Health Canada acknowledges more studies are needed, but at this time they are following American FDA guidelines which claim sunscreen absorption doesn’t pose a risk and that any of the chemical ingredients currently found in sunscreen are safe for use.

Sunscreens labeled “broad spectrum” contain both physical and chemical blockers, which means they are effective in blocking both UVA and UVB rays, maximizing overall protection from the sun. In Canada broad spectrum sunscreens are labeled with a DIN number.

It’s important to recognize that a sunscreen’s SPF rating is not an indication of its ability to protect from all types of radiation.

SPF is a relative measure that compares the amount of time it will take unprotected skin to burn compared to a specific sunscreen when applied as directed on its label. SPF numbers therefore represent a protection factor related to sunburn only, not other types of skin damage such as accelerated skin aging, DNA cell damage, free radical generation, and skin cancer. If you re-apply your sunscreen at two hour intervals as recommended, an SPF rating of 30 is considered sufficient. Ratings beyond SPF 60 have more to do with marketing than protection.

Sunscreens advertised as moisture or sweat-resistant, frequently targeted toward sports participants, also need to be used with an understanding of their true capabilities.

No sunscreen is 100 percent waterproof, and labels in Canada generally caution an effective limit of 80 minutes. All sunscreens, including moisture resistant, should be applied approximately 10-15 minutes before exposure to the sun or going into water. Use of towels to dry oneself, or a sleeve or the back of a cycling or golf glove to absorb perspiration will also remove most sunscreens, reducing protection.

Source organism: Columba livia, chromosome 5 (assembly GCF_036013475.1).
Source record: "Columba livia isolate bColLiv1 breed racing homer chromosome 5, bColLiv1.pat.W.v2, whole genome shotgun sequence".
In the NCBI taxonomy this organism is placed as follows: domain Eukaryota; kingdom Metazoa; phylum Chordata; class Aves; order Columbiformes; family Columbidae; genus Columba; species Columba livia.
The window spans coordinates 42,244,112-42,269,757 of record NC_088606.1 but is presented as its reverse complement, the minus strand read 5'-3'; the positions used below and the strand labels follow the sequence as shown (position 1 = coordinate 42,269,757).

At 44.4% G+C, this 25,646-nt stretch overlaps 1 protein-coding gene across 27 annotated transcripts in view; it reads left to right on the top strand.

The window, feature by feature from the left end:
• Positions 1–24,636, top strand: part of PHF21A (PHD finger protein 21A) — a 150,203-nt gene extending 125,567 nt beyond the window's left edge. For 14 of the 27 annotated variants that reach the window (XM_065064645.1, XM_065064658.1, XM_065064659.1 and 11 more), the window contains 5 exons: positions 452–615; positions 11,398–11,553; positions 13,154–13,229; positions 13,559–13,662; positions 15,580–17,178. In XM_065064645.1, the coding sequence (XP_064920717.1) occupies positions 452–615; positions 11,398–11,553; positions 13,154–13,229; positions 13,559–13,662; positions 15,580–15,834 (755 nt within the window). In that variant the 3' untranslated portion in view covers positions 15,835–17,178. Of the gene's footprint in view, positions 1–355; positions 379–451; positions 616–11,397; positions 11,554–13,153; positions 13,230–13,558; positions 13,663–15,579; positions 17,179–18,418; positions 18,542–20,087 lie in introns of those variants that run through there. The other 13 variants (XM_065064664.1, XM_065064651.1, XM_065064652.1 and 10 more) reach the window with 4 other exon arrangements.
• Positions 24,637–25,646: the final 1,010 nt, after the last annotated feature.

Does using sunblock create a risk of Vitamin D deficiency? The science says no. At peak sun times, between five and thirty minutes of exposure to sunlight each day will provide humans with sufficient Vitamin D. It is highly likely that even the most conscientious sunscreen users will find themselves exposed without protection for a sufficient time each day.

For those that hike, bike, paddle, or participate in any other sports that place them in proximity to mosquitoes, ticks and blackflies, sunscreen and insect repellent can safely be used together. Apply your sunscreen first, and give it the prerequisite 10-15 minutes before applying your choice of insect repellent over it.

Unused sunscreen deteriorates with time. On the tubes in our home the expiry date is stamped in the plastic at the bottom where the tube is heated and squished for sealing purposes.

Now that you’ve chosen the most-protective sunscreen, what is the best way to use it?

As above, apply approximately 10-15 minutes before exposure. Sunscreen breaks down in light and loses its effectiveness quickly, so re-apply every two to four hours, or more often if sweating or swimming.

In southern Ontario between 11 AM and 3 to 4 PM is when the sun is brightest and most care needs to be taken to apply sufficient sunscreen.

Applying the proper amount of sunscreen is important. Health Canada recommends a teaspoon per each arm, leg, your front, back, and face or neck. That equates to about seven teaspoons to cover all areas of exposed skin on our body, or 35 milliliters. If metric conversion isn’t your strength, using a shot glass full of sunscreen will do a complete job.

Turns out selecting a sunscreen that is broad spectrum, has at least SPF 30, is water and sweat resistant, and isn’t a year beyond its expiry date might have been smarter than simply going for the orange coloured dispenser. Live and learn.